Research reveals all human beings make a subconscious judgment about a person, environment, or item within 90 seconds of initial viewing and that between 62% and 90% of that assessment is based on color alone. [Institute for Color Research]

Each color is associated with different emotions and meanings. The ‘red’ debate revolves around whether the benefits of the color – passion, desire, excitement – outweigh the drawbacks – anger, danger and debt.

Red should be used sparingly, so as not to overwhelm users, and should also be first on your list of colors to test on your call to action button.

Lets face it. The speed of our society has accelerated and time is perhaps our most guarded resource. A site has a very short window to capture, retain and direct a user. So red doesn’t sound like a bad idea. In fact, any contrasting color might do the trick.

Ogilvy on Advertising

Less talked about is the color of the text on the call to action button.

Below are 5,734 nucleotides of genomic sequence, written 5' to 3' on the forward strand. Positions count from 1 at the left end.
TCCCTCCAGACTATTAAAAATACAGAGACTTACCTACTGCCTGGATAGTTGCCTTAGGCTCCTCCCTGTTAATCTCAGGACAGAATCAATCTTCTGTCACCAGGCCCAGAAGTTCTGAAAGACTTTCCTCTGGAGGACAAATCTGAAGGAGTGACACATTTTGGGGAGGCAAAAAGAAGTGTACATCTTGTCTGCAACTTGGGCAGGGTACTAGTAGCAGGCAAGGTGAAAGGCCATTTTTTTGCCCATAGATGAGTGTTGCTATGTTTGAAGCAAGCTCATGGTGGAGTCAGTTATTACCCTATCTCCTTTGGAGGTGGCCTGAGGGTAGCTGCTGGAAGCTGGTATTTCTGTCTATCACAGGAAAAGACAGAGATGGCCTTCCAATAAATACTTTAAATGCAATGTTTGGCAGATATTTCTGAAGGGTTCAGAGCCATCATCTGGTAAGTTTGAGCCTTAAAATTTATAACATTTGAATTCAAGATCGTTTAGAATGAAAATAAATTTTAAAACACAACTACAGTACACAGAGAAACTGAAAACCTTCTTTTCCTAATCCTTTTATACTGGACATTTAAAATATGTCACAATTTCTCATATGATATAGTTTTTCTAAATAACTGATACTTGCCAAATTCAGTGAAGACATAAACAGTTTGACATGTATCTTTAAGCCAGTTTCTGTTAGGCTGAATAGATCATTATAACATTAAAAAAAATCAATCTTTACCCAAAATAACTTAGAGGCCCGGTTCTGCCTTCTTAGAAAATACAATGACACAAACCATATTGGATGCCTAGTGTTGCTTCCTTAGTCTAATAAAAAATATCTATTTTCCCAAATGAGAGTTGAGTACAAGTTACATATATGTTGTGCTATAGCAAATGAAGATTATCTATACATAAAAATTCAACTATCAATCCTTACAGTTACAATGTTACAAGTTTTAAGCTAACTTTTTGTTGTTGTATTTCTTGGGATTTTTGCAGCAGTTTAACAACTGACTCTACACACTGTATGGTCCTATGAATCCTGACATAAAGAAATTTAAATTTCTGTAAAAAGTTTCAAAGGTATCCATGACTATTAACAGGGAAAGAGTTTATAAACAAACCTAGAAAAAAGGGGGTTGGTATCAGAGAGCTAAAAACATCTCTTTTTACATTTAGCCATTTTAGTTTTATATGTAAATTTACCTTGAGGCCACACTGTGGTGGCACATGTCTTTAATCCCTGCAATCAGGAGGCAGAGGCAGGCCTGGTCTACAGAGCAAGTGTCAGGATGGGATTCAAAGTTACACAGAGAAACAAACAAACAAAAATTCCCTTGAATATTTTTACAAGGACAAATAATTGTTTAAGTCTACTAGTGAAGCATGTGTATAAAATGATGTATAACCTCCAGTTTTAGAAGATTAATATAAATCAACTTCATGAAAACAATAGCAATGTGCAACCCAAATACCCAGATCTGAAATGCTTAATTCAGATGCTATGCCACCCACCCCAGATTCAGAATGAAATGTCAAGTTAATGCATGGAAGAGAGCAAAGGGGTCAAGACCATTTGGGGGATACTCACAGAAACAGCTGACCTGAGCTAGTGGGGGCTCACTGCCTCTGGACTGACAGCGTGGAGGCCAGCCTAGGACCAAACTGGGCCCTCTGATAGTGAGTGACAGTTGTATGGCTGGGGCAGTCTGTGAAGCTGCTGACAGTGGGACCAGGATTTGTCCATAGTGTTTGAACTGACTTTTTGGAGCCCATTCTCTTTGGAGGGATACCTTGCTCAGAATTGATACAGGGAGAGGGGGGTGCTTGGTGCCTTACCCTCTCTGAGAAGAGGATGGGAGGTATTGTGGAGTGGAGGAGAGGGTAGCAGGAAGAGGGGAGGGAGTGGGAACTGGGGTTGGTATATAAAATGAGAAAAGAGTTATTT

David Ogilvy, often called the Father of Advertising, made black text famous in his book Ogilvy on Advertising. (Yes, the man practiced what he preached.)

Yet the overwhelming number of call to action buttons use white text on a colored background. Ogilvy would certainly have thrown a fit if he saw white text on black.

Three out of the four examples above (Songbird being the outlier again) use reversed out text. Is that a lost opportunity?

Don’t forget to try a black text version when testing your call to action button.

You’ve got nothing to lose and everything to gain by testing the words, size and color of your call to action buttons. It is one of the easiest things you can do to improve your business.